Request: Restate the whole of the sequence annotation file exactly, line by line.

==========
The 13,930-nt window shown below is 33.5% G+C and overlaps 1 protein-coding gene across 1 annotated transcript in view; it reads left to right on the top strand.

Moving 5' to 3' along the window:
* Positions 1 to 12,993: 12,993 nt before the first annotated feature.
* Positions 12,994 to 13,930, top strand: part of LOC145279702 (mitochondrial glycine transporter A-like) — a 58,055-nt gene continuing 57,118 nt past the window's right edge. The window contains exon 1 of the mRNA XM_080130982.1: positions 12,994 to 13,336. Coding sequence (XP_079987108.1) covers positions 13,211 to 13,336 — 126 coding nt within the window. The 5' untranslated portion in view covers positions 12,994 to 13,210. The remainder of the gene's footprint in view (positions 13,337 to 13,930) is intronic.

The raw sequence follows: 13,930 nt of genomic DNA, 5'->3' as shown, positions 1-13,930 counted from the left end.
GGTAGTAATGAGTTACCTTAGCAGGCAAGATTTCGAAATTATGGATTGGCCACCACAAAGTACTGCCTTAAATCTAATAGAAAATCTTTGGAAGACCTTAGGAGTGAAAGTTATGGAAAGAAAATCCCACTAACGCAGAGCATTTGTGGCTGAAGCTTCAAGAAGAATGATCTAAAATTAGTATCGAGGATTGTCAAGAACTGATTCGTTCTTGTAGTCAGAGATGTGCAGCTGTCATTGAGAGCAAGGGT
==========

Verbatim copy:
The 13,930-nt window shown below is 33.5% G+C and overlaps 1 protein-coding gene across 1 annotated transcript in view; it reads left to right on the top strand.

Moving 5' to 3' along the window:
* Positions 1 to 12,993: 12,993 nt before the first annotated feature.
* Positions 12,994 to 13,930, top strand: part of LOC145279702 (mitochondrial glycine transporter A-like) — a 58,055-nt gene continuing 57,118 nt past the window's right edge. The window contains exon 1 of the mRNA XM_080130982.1: positions 12,994 to 13,336. Coding sequence (XP_079987108.1) covers positions 13,211 to 13,336 — 126 coding nt within the window. The 5' untranslated portion in view covers positions 12,994 to 13,210. The remainder of the gene's footprint in view (positions 13,337 to 13,930) is intronic.

The raw sequence follows: 13,930 nt of genomic DNA, 5'->3' as shown, positions 1-13,930 counted from the left end.
GGTAGTAATGAGTTACCTTAGCAGGCAAGATTTCGAAATTATGGATTGGCCACCACAAAGTACTGCCTTAAATCTAATAGAAAATCTTTGGAAGACCTTAGGAGTGAAAGTTATGGAAAGAAAATCCCACTAACGCAGAGCATTTGTGGCTGAAGCTTCAAGAAGAATGATCTAAAATTAGTATCGAGGATTGTCAAGAACTGATTCGTTCTTGTAGTCAGAGATGTGCAGCTGTCATTGAGAGCAAGGGT